Jeremy is a classically trained artist. Julie is a nutrition therapist.

View Jeremy's Gallery Website - jeremycsparks.com

View Julie's Food Blog - persnicketypalate.com

The Hardest Part of Finishing

So I know I haven’t posted in a while. Partly because I was out of town recently for a work conference and partly because I just haven’t been as active in my studio lately as I could have been.

I did manage a solid work day this past weekend working on this painting of Todd. I’m pretty happy with the drawing of the face though the color temperatures were starting to get away from me and I’ll have to correct that in the next pass.

Todd (in progress)

Todd (in progress)

I’ve been feeling a little mentally overwhelmed since I got back from the conference and I told myself that I needed a bit of a break to recharge the batteries. Having an extra day off this weekend for Memorial Day was both good and bad in this regard, it was an extra day to recharge but it also was a miss opportunity for a extra studio day.

Last night I remembered something that Eric Fischl told us at NYAA – “excuses are bullshit”. Various artists, and I don’t mean just painters but people working in any creative endeavor have said as much. I believe it was Dali who said something along the lines of “there is such a thing as inspiration but when it comes it had better find you at work in your studio”. Hemingway said something like, “inspiration is great for amateurs, the rest of us get to work.” You have to treat this not as a hobby but as a profession – I know that.

I didn’t feel like painting last night but I pulled myself down into the studio and found something that I knew the direction that I wanted to go in and could accomplish in a few hours — specifically the background for this painting of Todd. I had used this Prussian Blue before in some of the earlier layers of the portrait of Paul and Mandie. I love the hue but it was simply too dark for that painting so it was mostly covered over and I’ve been looking forward to utilizing it again for this painting.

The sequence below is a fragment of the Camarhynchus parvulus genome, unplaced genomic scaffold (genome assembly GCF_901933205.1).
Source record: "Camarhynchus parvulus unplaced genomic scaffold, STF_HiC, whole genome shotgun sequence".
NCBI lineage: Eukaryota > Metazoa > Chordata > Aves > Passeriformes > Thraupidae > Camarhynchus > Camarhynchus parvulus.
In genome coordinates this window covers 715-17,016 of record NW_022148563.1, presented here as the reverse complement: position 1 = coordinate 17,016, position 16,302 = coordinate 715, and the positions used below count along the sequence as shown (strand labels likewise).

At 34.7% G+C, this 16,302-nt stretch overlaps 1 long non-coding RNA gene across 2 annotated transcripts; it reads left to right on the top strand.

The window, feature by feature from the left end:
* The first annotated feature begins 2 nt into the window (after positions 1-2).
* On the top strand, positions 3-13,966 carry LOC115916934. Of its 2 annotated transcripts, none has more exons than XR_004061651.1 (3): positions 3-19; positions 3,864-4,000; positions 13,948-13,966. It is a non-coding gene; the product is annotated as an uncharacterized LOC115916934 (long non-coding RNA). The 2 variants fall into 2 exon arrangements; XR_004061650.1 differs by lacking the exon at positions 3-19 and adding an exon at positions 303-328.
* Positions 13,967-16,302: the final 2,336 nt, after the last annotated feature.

Once I started painting all the weight I had been feeling left. I remembered why I enjoy painting so much and the hours flew by. I nearly missed out on dinner as I was so focused on my work. Fortunately Julie gave me a second (or was it a third?) call to dinner and I was able to finish up the background before cleaning up to eat.

Todd (in progress)

Todd (in progress)

Still a lot of work to do on this one but it’s starting to come together. But sometimes just starting is the hardest part of finishing.

In the Shade of the Old Oak Tree

In the Shade of the Old Oak

In the Shade of the Old Oak Tree (Nelson and Theo)

In the Shade of the Old Oak Tree (Nelson and Theo)
Oil on Panel, 18″ x 24″
© 2015 Jeremy C. Sparks

Todd – The Sum and the Parts

Got to sneak in a few extra hours of studio time yesterday. I’m almost done with the painting of Nelson and Theo, so it was awfully tempting to try to polish that one off but this painting of Todd was starting at me with so much potential that I really wanted to get the first real layer of paint on it.

Todd (in progress)

Todd (in progress)

I’m pretty pleased with how it’s coming along, considering this is the first real layer of detail and it’s only going to get better from here. I’ve been doing about four – five passes on a finished portrait lately so to have this one looking this nice so early on is really encouraging.

I was going back through some of my old posts from my early days at the Academy and came across an bit of instruction that I received from Harvey Citron who said my work was specific enough. What he meant by that was that I was focusing on making each line of the contour beautiful but in doing so I was losing the uniqueness and individuality of each line that added up to a beautiful whole.